Now, Doctor Joe grew up on a ranch just outside the city limits of Murphy’s, California. That’s in Calaveras County set in the foothills of the Sierras. His one and only first cousin, Mario, grew up and lived his whole life in Sutter Creek, California. That’s located in Amador County. By car it may take 35 or 40 minutes over the windy two lane road (less time if you aren’t stuck behind an eighteen-wheeler. But, Grandpa Louie never owned a car, so visits to Sutter Creek were rare, if any at all.
During the Second World War, Doctor Joe got to spend more time with his cousin Mario, who was drafted into the US Army, and was sent to the VA hospital in San Francisco where we lived. Unfortunately, tests at the VA confirmed that Mario had a serious problem with Diabetes. He was immediately put on Insulin and taught to self-administer that life-saving drug. Thereafter, whenever Mario received treatment at the San Francisco VA hospital he stayed at our house with Doctor Joe and family. After treatment, he would take a bus back to his bachelor’s quarters, located behind his shoe repair store in Sutter Creek.
You’d be hard pressed to see any family similarities between Doctor Joe and Cousin Mario. Mario wasn’t tall, maybe five foot three. Doctor Joe was about five foot nine. Both Mario and Doctor Joe liked to eat and both carried considerable weight. But, I’ll bet Doctor Joe out-weighed his cousin by a hundred pounds at the outset. They put Mario on a strict diet, which he carefully followed and within a year his paunch fell away. One could then see that he really was small boned and rather delicate. But when Mario shook your hand you instantly realized that he had incredible upper-body strength for a small man. When he shook your hand it was like a steel vice. It’s hard to believe that when Mario was born, he was so tiny he was placed in a cigar box. No, really. No one thought he would survive, but he did and as an adult was one of a kind.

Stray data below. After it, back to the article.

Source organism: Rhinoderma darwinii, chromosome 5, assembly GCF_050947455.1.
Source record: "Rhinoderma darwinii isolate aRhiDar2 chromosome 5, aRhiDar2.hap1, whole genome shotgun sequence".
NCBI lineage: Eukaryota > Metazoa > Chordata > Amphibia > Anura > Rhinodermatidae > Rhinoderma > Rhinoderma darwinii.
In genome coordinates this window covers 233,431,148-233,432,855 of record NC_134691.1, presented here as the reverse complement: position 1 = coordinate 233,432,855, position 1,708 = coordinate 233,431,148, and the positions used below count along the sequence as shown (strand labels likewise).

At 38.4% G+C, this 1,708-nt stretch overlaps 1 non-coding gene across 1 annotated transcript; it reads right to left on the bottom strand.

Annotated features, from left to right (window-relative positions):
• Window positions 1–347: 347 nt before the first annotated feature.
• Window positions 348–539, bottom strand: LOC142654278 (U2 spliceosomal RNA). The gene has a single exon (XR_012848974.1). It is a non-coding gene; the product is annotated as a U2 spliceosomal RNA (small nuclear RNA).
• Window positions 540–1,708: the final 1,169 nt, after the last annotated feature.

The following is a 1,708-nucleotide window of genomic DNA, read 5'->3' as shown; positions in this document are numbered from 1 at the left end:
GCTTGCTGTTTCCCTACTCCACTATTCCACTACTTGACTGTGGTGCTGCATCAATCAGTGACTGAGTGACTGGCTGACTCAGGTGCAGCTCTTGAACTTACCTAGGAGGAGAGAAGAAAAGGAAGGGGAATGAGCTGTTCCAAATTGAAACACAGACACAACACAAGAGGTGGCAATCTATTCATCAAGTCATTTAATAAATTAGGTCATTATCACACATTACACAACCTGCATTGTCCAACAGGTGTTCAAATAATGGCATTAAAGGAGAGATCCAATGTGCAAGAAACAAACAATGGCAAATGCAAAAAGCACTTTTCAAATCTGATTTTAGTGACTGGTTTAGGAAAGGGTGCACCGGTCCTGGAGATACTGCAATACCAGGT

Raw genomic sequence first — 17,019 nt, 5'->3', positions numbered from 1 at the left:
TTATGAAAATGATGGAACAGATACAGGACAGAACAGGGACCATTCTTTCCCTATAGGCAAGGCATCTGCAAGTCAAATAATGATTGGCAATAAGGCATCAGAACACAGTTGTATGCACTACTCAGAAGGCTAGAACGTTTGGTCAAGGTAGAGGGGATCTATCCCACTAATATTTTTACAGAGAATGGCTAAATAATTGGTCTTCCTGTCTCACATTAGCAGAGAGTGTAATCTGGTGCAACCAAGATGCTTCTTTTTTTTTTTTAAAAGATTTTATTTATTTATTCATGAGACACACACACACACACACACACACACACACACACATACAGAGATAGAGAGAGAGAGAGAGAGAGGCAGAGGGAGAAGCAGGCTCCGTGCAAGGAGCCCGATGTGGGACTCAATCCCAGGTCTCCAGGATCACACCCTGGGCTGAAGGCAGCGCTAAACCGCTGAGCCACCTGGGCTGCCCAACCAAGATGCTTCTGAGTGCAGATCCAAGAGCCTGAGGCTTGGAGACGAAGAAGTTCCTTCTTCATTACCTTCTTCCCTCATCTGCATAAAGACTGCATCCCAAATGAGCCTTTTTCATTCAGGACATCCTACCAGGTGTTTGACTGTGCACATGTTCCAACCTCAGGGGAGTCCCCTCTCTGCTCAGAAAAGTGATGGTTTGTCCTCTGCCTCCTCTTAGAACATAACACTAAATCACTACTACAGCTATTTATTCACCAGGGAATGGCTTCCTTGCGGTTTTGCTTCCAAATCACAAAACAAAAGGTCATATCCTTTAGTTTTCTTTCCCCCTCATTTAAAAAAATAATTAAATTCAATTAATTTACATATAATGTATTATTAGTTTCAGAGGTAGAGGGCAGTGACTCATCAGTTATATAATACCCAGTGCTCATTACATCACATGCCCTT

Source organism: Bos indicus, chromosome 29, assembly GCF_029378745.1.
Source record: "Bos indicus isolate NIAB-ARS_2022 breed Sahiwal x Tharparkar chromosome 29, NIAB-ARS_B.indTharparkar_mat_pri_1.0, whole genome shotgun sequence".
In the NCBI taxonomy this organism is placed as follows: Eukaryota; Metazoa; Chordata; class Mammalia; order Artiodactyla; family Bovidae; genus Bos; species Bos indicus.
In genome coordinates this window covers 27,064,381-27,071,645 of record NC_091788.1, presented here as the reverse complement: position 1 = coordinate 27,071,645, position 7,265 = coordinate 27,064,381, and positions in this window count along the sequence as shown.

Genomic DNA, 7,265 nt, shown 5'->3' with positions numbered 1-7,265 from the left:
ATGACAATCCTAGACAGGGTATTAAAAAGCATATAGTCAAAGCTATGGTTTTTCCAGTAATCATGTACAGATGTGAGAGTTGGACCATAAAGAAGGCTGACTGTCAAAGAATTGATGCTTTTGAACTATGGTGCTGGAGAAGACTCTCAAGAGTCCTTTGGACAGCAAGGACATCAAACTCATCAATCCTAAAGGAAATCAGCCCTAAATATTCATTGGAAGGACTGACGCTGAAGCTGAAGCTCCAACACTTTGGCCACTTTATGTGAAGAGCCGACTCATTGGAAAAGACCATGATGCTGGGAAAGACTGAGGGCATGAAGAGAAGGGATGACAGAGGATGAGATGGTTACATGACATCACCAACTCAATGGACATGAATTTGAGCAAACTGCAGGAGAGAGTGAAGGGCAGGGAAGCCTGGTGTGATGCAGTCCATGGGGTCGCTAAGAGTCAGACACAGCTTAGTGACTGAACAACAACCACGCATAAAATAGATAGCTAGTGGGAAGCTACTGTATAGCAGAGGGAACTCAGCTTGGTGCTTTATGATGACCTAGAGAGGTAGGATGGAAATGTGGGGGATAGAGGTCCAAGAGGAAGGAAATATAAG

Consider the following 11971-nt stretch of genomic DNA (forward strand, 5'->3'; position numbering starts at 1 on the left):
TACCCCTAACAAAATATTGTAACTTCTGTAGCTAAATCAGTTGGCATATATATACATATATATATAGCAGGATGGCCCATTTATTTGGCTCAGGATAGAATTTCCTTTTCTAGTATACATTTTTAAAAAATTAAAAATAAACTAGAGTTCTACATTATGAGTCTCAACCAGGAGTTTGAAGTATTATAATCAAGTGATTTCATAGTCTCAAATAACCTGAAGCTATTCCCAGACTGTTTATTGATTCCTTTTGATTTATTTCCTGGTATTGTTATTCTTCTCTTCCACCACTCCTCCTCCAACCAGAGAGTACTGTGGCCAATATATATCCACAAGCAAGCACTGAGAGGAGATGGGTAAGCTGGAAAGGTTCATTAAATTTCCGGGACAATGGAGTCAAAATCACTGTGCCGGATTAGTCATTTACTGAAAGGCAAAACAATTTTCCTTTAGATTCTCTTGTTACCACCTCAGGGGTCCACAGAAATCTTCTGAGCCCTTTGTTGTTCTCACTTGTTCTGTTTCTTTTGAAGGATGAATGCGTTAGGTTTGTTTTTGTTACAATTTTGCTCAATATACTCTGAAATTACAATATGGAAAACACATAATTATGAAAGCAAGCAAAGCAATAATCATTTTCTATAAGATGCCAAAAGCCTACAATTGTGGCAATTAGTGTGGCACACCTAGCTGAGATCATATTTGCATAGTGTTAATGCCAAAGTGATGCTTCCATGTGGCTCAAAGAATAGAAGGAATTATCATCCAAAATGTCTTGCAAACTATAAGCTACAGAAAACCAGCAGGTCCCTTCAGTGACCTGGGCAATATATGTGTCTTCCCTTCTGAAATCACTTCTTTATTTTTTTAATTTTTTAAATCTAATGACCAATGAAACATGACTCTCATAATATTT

He was colorful, boisterous and cracked many humorous (clean) jokes. Everybody in Sutter Creek knew Mario and could tell you how far up the street it was to his shoe repair store. I don’t think Mario ever had an enemy, even among the German prisoners he guarded during WWII.
Doctor Joe drove to see his mother in Murphy’s every summer. And, once in a great while he loaded the family into the big Buick with the two spare tires encased in metal cocoons over the rear of the front wheels and we’d motor over the winding two-lane road from Murphy’s to Sutter Creek for a visit with Mario. When we arrived, it was always hot and there were two big fans, but no air conditioning. So the front door was always open and you could hear Mario carrying on with his cronies inside his shop. Those two fans blasted away with the whine of small airplanes and there was Mario behind the counter working the stitcher or the grinding lathe or the polisher all the while conversing with the fellows that had come in (never a woman in that “bachelor palace”). Bull Pup was a regular, but other times Pete, Butch and Shredder were also there.
Mario gave each of his cronies their nicknames. But, strolling through town with Mario just about every male in Sutter Creek had received a nickname from Mario. If he was in his shop and not calling out to passers by, Mario would be twirling his special shoe hammer up into the air catching it deftly and pounding home nails into a heel, all the while singing some inane ditty. One, two, three; Johnny caught a flea. Flea died; Johnny cried, one, two three.”